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Valence Bond Theory. How do bonds form?. The valence bond model or atomic orbital model was developed by Linus Pauling in order to explain how atoms come together and form molecules.

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How do bonds form?

  • The valence bond model or atomic orbital model was developed by Linus Pauling in order to explain how atoms come together and form molecules.

  • The model theorizes that a covalent bond forms when two orbitals overlap to produce a new combined orbital containing two electrons of opposite spin.

  • This overlapping results in a decrease in the energy of the atoms forming the bond.

  • The shared electron pair is most likely to be found in the space between the two nuclei of the atoms forming the bonds.


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Example H2

  • The newly combined orbital will contain an electron pair with opposite spin just like a filled atomic orbital.


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Example HF

  • In hydrogen fluoride the 1s orbital of the H will overlap with the half-filled 2p orbital of the F forming a covalent bond.


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Other Points on the Valence Bond Theory

  • This theory can also be applied to molecules with more than two atoms such as water.

  • Each covalent bond results in a new combined orbital with two oppositely spinning electrons.

  • In order for atoms to bond according to the valence bond model, the orbitals must have an unpaired electron.


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Covalent Bonding: Orbitals

Hybridization

  • The mixing of atomic orbitals to form special orbitals for bonding.

  • The atoms are responding as needed to give the minimum energyfor the molecule.


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sp3 Hybridization

The experimentally known structure of CH4 molecule can be explained if we assume that the carbon atom adopts a special set of atomic orbitals. These new orbital are obtained by combining the 2s and the three 2p orbitals of the carbon atom to produce four identically shaped orbital that are oriented toward the corners of a tetrahedron and are used to bond to the hydrogen atoms.

Whenever a set of equivalent tetrahedral atomic orbitals is required by an atom, this model assumes that the atom adopts a set of sp3 orbitals; the atom becomes sp3 hybridized.




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Figure 9.3. The Formation of Four sp3 Hybrid Orbitals





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Figure 9.8. The Hybridization of the Four s, px, and py Atomic Orbitals


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  • A Four sigma () bondcenters along the internuclear axis.  end-to-end overlap of orbitals

  • A pi () bondoccupies the space above and below the internuclear axis.  side-to-side overlap of orbitals



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Figure 9.10. An Four sp2 Hybridized C Atom


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Figure 9.11. The Four s Bonds in Ethylene



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Figure 9.16. The Orbital Energy-Level Diagram for the Formation of sp Hybrid Orbitals on Carbon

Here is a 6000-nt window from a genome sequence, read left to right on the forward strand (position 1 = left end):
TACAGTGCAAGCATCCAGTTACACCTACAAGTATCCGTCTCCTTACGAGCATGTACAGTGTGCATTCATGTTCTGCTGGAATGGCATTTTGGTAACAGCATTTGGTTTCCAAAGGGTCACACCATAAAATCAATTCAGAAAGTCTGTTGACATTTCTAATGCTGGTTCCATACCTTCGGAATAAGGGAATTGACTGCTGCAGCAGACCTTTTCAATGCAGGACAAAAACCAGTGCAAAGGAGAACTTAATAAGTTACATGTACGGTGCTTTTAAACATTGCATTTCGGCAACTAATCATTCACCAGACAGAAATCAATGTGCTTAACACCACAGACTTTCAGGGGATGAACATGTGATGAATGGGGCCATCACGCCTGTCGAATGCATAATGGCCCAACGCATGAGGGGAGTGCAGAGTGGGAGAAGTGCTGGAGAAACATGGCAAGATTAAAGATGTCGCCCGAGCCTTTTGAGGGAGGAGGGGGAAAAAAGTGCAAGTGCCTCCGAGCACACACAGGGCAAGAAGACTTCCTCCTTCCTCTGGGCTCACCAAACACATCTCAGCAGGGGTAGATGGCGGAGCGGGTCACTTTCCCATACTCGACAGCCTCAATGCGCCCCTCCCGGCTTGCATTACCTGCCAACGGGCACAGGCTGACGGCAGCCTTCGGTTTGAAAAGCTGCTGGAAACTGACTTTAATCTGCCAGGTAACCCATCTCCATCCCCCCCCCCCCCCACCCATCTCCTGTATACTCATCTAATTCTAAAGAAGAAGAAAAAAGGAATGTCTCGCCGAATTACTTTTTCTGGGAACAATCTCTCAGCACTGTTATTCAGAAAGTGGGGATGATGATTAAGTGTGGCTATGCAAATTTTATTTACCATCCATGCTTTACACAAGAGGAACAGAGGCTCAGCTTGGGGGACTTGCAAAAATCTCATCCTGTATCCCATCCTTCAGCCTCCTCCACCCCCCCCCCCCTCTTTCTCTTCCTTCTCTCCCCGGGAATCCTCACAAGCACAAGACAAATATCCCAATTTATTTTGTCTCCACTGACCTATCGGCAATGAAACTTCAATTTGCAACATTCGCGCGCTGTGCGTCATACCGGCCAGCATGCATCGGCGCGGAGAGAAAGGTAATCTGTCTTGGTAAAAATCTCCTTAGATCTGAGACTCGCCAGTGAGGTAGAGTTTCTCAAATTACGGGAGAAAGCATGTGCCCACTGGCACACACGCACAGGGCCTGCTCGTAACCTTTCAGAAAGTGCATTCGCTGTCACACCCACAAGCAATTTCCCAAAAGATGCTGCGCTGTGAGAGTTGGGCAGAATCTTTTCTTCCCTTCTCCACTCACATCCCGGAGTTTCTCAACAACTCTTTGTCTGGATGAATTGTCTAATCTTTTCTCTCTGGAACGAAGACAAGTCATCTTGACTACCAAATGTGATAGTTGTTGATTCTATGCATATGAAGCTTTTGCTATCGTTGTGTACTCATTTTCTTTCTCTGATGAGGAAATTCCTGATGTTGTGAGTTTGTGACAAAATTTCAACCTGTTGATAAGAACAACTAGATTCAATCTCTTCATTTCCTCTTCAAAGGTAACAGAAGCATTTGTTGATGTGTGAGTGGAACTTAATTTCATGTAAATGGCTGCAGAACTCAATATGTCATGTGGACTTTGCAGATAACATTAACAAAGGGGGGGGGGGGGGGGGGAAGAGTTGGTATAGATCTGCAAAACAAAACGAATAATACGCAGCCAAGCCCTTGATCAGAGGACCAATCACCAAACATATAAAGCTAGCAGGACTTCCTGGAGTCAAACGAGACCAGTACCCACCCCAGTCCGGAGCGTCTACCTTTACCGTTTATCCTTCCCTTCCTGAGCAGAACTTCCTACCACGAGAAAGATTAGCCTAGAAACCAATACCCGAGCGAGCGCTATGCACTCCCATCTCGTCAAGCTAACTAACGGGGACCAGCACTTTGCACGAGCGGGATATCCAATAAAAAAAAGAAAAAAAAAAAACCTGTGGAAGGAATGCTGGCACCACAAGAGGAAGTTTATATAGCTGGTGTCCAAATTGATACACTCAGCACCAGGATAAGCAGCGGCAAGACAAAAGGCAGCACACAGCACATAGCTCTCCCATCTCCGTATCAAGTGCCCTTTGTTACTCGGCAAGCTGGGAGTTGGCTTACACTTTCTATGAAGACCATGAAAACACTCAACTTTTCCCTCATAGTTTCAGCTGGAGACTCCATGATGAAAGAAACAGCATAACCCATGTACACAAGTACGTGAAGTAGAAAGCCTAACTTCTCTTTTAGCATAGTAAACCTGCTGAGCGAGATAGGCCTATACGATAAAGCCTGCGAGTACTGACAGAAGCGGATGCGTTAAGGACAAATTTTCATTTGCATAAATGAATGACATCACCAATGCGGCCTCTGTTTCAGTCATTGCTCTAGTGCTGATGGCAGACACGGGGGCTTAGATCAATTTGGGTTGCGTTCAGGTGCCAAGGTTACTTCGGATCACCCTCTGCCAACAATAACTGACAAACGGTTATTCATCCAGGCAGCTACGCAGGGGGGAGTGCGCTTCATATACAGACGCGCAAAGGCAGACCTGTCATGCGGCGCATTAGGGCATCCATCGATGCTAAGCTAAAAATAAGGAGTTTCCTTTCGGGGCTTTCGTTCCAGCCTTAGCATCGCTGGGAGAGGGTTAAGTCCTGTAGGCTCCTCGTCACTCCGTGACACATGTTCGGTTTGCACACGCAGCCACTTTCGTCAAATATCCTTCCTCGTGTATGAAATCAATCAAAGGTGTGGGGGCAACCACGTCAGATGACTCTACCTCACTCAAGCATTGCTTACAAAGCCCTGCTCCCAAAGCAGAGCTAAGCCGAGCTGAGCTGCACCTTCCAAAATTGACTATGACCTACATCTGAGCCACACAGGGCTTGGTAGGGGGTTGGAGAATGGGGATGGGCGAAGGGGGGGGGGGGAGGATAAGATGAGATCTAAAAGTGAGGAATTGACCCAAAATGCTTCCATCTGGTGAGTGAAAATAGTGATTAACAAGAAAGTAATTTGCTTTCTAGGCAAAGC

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Figure 9.14. When One s Orbital and One Formation of p Orbital are Hybridized, a Set of Two sp Orbitals Oriented at 180

Degrees Results


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Figure 9.17. The Orbitals of an Formation of sp Hybridized Carbon Atom


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Figure 9.18. The Orbital Arrangement Formation of

for an sp2 Hybridized Oxygen Atom





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Figure 9.21. A Set of Formation of dsp3 Hybrid Orbitals on a Phosphorus Atom


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Figure 9.23. An Octahedral Set of Formation of d2sp3 Orbitals on a Sulfur Atom


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Figure 9.24. The Relationship of the Number of Effective Pairs, Their Spatial Arrangement, and the Hybrid Orbital Set Required


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Figure 9.46. A Benzene Ring Pairs, Their Spatial Arrangement, and the Hybrid Orbital Set Required


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Figure 9.47. The Sigma System for Benzene Pairs, Their Spatial Arrangement, and the Hybrid Orbital Set Required


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Figure 9.48. The Pi System for Benzene Pairs, Their Spatial Arrangement, and the Hybrid Orbital Set Required


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The Localized Electron Model Pairs, Their Spatial Arrangement, and the Hybrid Orbital Set Required

Three Steps:

  • Draw the Lewis structure(s)

  • Determine the arrangement of electron pairs (VSEPR model).

  • Specify the necessary hybrid orbitals.


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Figure 9.45. The Resonance Structures for O Pairs, Their Spatial Arrangement, and the Hybrid Orbital Set Required3 and NO3-


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Paramagnetism Pairs, Their Spatial Arrangement, and the Hybrid Orbital Set Required

  • unpaired electrons

  • attracted to induced magnetic field

  • much stronger than diamagnetism


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